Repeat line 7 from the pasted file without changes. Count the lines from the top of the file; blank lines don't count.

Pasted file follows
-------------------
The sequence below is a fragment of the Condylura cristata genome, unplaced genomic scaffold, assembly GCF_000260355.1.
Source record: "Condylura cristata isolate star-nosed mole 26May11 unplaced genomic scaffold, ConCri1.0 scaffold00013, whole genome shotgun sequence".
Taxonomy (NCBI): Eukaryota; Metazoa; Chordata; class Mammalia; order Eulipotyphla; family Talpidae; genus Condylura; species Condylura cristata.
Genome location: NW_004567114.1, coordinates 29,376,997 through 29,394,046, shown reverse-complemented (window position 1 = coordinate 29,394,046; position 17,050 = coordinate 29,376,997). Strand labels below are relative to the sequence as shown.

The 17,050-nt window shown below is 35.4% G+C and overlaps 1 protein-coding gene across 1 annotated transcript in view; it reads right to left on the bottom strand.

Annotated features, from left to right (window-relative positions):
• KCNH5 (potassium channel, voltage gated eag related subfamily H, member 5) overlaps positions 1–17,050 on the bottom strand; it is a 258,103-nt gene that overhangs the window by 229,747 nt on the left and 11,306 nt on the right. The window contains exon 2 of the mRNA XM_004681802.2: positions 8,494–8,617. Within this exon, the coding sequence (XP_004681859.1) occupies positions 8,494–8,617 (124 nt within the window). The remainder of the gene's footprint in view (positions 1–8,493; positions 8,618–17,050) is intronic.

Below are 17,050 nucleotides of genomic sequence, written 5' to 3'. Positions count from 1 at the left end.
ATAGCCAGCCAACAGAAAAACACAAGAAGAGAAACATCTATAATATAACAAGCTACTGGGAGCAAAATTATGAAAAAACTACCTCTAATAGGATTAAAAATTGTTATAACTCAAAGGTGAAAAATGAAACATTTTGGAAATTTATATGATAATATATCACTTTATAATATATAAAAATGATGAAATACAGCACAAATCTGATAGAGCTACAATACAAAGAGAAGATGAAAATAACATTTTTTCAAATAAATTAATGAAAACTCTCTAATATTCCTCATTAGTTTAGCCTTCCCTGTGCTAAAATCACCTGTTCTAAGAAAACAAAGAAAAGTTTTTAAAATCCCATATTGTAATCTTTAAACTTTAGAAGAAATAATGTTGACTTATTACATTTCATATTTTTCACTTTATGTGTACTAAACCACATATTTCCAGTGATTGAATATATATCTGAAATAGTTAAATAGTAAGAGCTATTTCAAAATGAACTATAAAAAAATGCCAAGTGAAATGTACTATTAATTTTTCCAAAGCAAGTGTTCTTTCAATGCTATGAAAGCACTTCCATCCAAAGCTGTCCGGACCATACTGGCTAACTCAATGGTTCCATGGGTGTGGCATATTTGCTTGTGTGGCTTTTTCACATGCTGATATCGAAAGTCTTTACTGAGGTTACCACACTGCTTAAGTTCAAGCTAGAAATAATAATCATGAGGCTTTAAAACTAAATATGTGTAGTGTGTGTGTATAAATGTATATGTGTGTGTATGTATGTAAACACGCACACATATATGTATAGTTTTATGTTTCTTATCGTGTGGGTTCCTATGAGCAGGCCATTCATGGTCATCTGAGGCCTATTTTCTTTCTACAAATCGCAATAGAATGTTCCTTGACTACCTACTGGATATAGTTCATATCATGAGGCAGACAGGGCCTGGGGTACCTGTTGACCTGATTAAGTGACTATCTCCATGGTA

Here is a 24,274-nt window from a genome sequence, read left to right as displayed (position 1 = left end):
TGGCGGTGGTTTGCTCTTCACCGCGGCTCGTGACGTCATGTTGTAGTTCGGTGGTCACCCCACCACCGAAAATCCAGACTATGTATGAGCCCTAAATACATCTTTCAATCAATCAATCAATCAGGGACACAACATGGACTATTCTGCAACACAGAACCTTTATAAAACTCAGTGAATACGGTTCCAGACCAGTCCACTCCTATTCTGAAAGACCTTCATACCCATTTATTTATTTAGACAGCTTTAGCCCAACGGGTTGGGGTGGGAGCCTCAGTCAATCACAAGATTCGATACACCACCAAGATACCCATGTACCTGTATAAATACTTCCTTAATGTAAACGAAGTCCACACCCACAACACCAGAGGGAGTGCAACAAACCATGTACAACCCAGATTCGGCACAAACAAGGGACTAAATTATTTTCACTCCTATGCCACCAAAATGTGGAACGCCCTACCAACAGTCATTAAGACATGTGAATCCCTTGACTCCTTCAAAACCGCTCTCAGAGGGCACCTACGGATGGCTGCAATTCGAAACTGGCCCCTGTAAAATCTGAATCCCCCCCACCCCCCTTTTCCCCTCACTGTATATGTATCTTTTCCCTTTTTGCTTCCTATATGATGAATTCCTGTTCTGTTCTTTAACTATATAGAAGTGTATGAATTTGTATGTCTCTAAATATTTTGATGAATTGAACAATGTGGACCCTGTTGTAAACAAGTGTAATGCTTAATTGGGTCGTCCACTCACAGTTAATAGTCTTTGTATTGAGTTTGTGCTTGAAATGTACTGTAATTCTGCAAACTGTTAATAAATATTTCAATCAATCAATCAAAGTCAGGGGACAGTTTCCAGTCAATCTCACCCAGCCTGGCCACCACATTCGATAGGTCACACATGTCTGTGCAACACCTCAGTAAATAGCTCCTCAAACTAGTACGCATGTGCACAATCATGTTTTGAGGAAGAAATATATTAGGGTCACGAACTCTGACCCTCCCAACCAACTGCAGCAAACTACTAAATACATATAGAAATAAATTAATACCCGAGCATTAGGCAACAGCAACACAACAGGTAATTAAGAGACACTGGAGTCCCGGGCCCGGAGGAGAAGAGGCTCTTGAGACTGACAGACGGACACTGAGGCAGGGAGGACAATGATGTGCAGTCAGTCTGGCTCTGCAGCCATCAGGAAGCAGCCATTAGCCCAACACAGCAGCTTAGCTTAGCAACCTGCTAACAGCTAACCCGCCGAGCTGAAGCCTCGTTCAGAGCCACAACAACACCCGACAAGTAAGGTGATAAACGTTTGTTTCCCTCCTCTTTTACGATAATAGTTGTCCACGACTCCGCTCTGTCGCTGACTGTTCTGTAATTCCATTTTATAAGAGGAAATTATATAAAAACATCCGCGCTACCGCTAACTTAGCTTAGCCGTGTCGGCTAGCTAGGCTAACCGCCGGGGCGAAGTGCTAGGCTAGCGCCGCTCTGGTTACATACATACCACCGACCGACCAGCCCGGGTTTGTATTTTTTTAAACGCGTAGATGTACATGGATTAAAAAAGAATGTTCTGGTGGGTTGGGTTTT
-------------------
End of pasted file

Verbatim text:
• KCNH5 (potassium channel, voltage gated eag related subfamily H, member 5) overlaps positions 1–17,050 on the bottom strand; it is a 258,103-nt gene that overhangs the window by 229,747 nt on the left and 11,306 nt on the right. The window contains exon 2 of the mRNA XM_004681802.2: positions 8,494–8,617. Within this exon, the coding sequence (XP_004681859.1) occupies positions 8,494–8,617 (124 nt within the window). The remainder of the gene's footprint in view (positions 1–8,493; positions 8,618–17,050) is intronic.